#1
Is it possible to find a guitar to play both acoustic and electric guitar (rock) on the same one? What is the best way to find it. I'm talking an easy way to very quickly switch between a great acoustic guitar sound and then go into a straight out great over driven rock electric sound? Is this Acoustic-Electric Guitar qualified enough? Any other good suggestions??
#2
No, that isn't qualified enough. That guitar is designed to sound like an acoustic when plugged into an amp, as is the case with 90%+ of "acoustic-electric" guitars. I would suggest a Michael Kelly Hybrid, an Ibanez Montage, or, if you're looking to spend a little more for something nicer, a Taylor T5. If you want a more focused electric sound there are a number of electrics out there with acoustic pickups in them - the Italia Mondial, Parker Fly and PRS Hollowbody come to mind.
Gibson ES-137C
Parker P8EN
AC Custom Special P Bass
#4
what you are refering to is a guitar with a peizo bridge. nothing will sound 100% like an acoustic besides an acoustic. cause its a damn wooden box.

besides that, guitars with peizo systems like parkers or other stuff can sound pretty good. for example carvin offered fishman (i think?) peizo bridges on thier guitars with active switching (you have to turn ti on to enable it.

basically, its a seperate pickup hidden generally in the bridge. new high end epihpones have them in the neck. generally guitars with this are a few hundred more expensive.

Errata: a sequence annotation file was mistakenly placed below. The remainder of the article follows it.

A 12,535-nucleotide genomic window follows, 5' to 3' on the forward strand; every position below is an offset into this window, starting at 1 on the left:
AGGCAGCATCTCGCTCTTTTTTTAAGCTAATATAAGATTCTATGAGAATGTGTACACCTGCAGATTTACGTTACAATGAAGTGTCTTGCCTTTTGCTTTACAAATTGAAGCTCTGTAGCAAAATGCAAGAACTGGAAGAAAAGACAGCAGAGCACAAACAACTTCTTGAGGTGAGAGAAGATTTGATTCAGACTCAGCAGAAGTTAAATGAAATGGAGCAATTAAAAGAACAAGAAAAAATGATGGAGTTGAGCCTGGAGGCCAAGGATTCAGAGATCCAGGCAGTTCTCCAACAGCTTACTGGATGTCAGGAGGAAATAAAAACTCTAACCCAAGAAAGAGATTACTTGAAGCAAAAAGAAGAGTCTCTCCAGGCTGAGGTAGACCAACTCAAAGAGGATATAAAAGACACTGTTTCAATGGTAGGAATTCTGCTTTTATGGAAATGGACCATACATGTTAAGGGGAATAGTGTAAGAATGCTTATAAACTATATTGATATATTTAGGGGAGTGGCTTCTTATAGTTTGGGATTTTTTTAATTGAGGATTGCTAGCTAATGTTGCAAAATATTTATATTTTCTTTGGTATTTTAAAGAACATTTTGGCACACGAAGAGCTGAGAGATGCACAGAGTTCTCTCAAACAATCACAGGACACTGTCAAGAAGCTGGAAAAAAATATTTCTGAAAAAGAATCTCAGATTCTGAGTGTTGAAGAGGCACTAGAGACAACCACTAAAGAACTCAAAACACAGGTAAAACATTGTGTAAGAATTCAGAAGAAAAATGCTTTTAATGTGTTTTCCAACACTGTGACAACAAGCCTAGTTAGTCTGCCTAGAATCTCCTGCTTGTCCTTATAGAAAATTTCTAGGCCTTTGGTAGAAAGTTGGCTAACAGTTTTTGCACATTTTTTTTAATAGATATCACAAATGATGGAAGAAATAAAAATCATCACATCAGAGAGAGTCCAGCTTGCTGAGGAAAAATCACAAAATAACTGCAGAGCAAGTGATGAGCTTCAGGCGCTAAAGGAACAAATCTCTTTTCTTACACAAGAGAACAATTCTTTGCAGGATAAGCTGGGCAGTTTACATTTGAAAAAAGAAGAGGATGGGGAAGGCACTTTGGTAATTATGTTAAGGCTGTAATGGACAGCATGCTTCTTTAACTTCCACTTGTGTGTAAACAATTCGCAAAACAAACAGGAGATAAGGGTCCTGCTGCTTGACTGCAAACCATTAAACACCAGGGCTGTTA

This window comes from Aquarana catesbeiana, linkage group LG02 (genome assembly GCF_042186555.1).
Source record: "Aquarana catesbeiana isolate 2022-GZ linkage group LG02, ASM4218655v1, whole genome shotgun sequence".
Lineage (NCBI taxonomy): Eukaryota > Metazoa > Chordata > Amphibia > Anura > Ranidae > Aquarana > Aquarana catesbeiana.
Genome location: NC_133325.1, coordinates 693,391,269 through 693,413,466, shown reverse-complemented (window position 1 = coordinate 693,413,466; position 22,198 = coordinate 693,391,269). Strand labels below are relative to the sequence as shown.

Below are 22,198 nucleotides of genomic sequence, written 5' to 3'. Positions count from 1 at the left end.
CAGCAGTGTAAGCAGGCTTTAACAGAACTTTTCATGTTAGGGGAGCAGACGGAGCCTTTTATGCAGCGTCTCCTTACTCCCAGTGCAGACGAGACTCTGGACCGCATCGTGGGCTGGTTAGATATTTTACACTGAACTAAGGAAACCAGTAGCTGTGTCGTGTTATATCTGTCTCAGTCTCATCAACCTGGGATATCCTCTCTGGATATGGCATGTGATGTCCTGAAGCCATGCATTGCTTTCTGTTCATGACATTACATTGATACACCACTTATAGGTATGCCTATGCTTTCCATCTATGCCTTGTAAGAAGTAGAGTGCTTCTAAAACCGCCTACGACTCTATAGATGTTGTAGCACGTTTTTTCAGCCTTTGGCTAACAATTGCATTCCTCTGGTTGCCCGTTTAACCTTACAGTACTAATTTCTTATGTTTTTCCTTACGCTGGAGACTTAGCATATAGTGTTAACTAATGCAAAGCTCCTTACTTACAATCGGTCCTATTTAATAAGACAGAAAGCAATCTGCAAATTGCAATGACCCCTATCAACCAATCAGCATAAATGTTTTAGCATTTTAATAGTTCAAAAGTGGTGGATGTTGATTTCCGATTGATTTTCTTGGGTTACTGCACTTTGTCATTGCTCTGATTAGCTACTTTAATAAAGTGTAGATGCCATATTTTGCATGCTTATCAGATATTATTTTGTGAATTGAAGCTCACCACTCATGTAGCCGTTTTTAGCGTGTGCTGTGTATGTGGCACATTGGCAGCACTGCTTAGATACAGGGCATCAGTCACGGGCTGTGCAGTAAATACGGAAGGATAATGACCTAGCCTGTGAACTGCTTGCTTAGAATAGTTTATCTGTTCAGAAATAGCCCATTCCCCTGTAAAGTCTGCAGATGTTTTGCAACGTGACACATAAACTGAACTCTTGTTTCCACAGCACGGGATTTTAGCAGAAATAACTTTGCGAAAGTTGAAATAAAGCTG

http://www.youtube.com/watch?v=1KfeqJ1pZJc

http://www.youtube.com/watch?v=u4Oxi4a0U_I

http://www.youtube.com/watch?v=dNi6144ER9Y

http://www.youtube.com/watch?v=dtssqAl07i0&feature=related
#5
Gosh! For $100 it might be worth a try, but it probably wont sound much like an electric. I think you have chosen a lofty goal that will take some time to achieve. String choice can make a big difference, since what makes a good electric string is different than what makes a good acoustic string. As mentioned, most acoustic/electrics use a piezo pickup which, although not the same as the real acoustic sound, is more like an acoustic than an electric. There are magnetic pickups you can add to an acoustic which, along with the right strings, will give a sound more typical of a real electric guitar. In the opposite direction, there are mic systems that you can mount inside an acoustic that more accurately capture the actual acoustic sound as compared to a piezo. It starts getting pretty subjective in a hurry, depending on personal preference and what you heard just before. Another big difference is that most acoustic guitars have a flatter and wider neck, so they really feel different than an electric, and this can affect how you play. Also, low end acoustics almost always have fixed necks, so you cant make adjustments as easily. I think you are going to have to learn how to make guitars and build your dream for yourself.
#6
From accoustic to full blown distortion with a flick of the switch:
#7
Check out Godin, many different options there:

http://www.godinguitars.com/godinproductlistingp.htm

Look at the synth-access guitars in the "Performance" and "Signature" series (Freeway SA, xtSA, LGX-SA, and others). These are definitely electric guitars and the piezo pick-ups do a reasonable acoustic sound. Also, look at the Multiacs and A-Series.

Warning: these will not be at the same price point as your link.
Last edited by Quintex at Apr 15, 2011,
#8
Boss AC3 Acoustic Simulator perhaps? Saw it once on Youtube. Sounded pretty descent, though it's still modeled, so don't expect the world form the bloody thing.
Gibson Les Paul Traditional Gold Top
Vox VT30
Last edited by darkravers009 at Apr 15, 2011,
#9
Parker makes some electrics that can get a really natural acoustic tone.
Get one if you have a few grand to spare.
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